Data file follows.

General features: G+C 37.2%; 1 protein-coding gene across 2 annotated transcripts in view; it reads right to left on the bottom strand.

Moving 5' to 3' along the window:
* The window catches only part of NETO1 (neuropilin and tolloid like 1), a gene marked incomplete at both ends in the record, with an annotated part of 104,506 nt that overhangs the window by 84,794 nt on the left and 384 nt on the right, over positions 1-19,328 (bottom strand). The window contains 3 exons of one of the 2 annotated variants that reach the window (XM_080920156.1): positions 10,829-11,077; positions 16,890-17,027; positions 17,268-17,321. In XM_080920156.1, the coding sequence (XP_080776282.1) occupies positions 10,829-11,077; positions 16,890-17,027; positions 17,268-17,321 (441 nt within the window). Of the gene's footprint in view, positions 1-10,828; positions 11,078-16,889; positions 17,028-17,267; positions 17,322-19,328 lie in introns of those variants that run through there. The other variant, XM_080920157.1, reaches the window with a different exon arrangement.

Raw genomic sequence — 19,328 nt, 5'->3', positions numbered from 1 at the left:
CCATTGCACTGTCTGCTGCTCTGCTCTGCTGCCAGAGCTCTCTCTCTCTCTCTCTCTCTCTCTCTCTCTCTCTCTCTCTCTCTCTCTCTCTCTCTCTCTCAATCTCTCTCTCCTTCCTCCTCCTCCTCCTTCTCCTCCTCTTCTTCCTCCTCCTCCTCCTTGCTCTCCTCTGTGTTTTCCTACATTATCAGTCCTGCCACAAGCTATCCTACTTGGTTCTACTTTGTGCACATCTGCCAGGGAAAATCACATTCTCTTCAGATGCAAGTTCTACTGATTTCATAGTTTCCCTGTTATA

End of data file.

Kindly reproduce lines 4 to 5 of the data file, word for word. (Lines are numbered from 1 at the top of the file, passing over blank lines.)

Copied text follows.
Raw genomic sequence — 19,328 nt, 5'->3', positions numbered from 1 at the left:
CCATTGCACTGTCTGCTGCTCTGCTCTGCTGCCAGAGCTCTCTCTCTCTCTCTCTCTCTCTCTCTCTCTCTCTCTCTCTCTCTCTCTCTCTCTCTCTCTCAATCTCTCTCTCCTTCCTCCTCCTCCTCCTTCTCCTCCTCTTCTTCCTCCTCCTCCTCCTTGCTCTCCTCTGTGTTTTCCTACATTATCAGTCCTGCCACAAGCTATCCTACTTGGTTCTACTTTGTGCACATCTGCCAGGGAAAATCACATTCTCTTCAGATGCAAGTTCTACTGATTTCATAGTTTCCCTGTTATA